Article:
The detrital zircon geochronology has been increasingly used to analyze accretionary wedges over the past decade. A new study by Jiří Žák and others, stemming from collaboration of the Center with the Czech Academy of Sciences, explores the exciting potential of this method, with the key outcome being introduction of a new concept of the Age–Distance Curves (ADCs). The analysis of age variations across accretionary wedges may reveal a wealth of information on a variety of dynamic processes that occur above subduction zones: linear ADCs may track continuous accretion whereas variably sloping ADCs may reflect tectonic erosion, increase in the rate of deposition and accretion, or tectonic duplication; stepped ADCs may record the latter two processes, but also out-of-sequence thrusting while sawtooth ADCs may result from emplacement of older units within younger (olistoliths) or, vice versa, from tectonic underplating and exhumation. The new concept also outlined several issues that still remain poorly understood and would deserve attention in future research, for instance, quantifying temporal variations in the rates of accretion, estimating magmatic arc tempos, as well as rates of erosion and sediment supply from arc to trench.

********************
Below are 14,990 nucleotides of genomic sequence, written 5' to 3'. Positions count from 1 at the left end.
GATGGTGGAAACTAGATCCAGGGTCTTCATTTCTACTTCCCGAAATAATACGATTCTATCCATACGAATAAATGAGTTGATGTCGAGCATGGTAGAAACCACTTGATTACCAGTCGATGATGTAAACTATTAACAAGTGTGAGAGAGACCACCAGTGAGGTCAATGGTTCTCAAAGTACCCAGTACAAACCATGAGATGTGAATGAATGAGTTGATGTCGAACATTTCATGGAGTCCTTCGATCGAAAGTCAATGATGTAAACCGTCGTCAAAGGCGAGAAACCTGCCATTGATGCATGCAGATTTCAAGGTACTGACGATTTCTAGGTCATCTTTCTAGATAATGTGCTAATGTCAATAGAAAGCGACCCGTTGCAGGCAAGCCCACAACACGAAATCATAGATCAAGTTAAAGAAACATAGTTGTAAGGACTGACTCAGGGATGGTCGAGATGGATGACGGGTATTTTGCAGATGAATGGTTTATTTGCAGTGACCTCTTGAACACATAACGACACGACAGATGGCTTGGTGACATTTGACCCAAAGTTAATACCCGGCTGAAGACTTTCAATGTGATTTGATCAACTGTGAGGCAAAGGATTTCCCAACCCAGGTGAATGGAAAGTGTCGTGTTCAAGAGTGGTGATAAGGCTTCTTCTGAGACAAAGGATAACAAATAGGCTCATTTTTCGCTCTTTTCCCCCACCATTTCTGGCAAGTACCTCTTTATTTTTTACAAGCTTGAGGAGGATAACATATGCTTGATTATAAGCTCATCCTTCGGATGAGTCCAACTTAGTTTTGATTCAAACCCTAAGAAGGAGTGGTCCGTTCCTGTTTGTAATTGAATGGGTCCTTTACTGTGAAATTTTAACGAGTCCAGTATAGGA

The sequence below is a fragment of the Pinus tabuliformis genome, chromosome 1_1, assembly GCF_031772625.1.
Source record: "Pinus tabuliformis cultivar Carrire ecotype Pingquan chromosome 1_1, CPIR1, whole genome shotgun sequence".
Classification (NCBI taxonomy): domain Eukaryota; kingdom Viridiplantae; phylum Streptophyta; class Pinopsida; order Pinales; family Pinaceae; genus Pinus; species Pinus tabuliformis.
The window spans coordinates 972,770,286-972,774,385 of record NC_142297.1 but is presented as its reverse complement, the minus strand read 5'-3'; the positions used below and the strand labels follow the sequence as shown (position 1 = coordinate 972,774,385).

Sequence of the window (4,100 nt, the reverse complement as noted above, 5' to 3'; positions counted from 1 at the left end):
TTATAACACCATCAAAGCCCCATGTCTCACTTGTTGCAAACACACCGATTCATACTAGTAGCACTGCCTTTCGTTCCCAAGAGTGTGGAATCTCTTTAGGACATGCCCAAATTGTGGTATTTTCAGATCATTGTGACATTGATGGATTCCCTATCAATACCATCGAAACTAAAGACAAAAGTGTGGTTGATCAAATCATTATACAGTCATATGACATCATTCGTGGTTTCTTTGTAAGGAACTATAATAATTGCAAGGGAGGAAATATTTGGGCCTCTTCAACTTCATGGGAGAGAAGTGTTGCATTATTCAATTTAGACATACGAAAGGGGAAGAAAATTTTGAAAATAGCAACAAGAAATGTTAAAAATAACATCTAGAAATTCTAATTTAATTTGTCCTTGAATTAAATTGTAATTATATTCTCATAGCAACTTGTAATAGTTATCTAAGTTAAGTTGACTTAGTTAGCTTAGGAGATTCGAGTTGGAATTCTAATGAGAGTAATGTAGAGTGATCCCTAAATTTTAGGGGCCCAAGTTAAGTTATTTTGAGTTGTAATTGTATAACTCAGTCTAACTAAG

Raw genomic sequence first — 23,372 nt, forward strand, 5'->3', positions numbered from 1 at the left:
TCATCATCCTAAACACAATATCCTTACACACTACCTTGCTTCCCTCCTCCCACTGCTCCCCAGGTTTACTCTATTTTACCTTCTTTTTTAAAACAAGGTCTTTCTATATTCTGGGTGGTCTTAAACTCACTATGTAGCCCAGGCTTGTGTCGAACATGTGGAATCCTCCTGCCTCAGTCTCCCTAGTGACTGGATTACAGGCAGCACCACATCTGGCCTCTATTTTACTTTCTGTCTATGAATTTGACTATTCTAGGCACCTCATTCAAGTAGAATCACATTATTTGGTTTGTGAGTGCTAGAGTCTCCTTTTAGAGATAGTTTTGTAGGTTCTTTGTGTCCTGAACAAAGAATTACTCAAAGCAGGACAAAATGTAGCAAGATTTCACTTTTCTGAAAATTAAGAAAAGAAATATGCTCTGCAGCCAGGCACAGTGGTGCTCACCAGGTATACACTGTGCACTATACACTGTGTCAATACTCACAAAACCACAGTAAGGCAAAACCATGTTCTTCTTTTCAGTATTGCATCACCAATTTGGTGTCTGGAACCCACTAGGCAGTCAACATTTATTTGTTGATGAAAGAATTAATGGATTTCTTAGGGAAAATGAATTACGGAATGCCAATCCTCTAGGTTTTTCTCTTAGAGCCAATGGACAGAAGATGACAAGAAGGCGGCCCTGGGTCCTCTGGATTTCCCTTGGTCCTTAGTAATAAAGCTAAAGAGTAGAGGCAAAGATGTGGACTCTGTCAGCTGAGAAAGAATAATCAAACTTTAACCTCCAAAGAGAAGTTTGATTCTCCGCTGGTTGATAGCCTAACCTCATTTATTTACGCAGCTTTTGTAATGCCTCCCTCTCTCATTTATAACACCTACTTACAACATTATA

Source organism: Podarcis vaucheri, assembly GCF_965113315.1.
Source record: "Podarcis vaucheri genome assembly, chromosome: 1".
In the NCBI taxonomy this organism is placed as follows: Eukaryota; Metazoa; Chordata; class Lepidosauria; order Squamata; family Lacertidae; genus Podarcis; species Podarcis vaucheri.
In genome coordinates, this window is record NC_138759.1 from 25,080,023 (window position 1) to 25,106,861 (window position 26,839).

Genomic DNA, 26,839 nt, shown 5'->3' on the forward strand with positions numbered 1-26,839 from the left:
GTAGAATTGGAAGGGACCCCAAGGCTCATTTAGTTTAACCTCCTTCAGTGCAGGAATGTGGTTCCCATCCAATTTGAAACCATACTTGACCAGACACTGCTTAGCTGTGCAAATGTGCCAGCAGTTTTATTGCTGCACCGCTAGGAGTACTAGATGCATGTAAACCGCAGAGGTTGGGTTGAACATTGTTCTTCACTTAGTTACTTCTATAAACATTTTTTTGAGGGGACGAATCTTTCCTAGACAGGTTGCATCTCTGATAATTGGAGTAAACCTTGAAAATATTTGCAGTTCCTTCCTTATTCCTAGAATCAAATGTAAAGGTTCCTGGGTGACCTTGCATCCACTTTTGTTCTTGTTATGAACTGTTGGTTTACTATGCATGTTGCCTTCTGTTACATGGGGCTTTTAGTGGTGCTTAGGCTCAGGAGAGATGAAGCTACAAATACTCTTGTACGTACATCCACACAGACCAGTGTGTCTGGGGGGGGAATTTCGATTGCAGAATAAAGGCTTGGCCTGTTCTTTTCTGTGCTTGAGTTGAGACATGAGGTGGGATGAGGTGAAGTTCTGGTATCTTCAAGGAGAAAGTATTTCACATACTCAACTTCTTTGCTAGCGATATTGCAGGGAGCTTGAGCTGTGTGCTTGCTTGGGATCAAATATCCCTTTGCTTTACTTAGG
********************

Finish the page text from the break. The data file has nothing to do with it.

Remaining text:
Žák J., Svojtka M., Hajná J., Ackerman L. (2020): Detrital zircon geochronology and processes in accretionary wedges. Earth-Science Reviews 207, 103214 (DOI)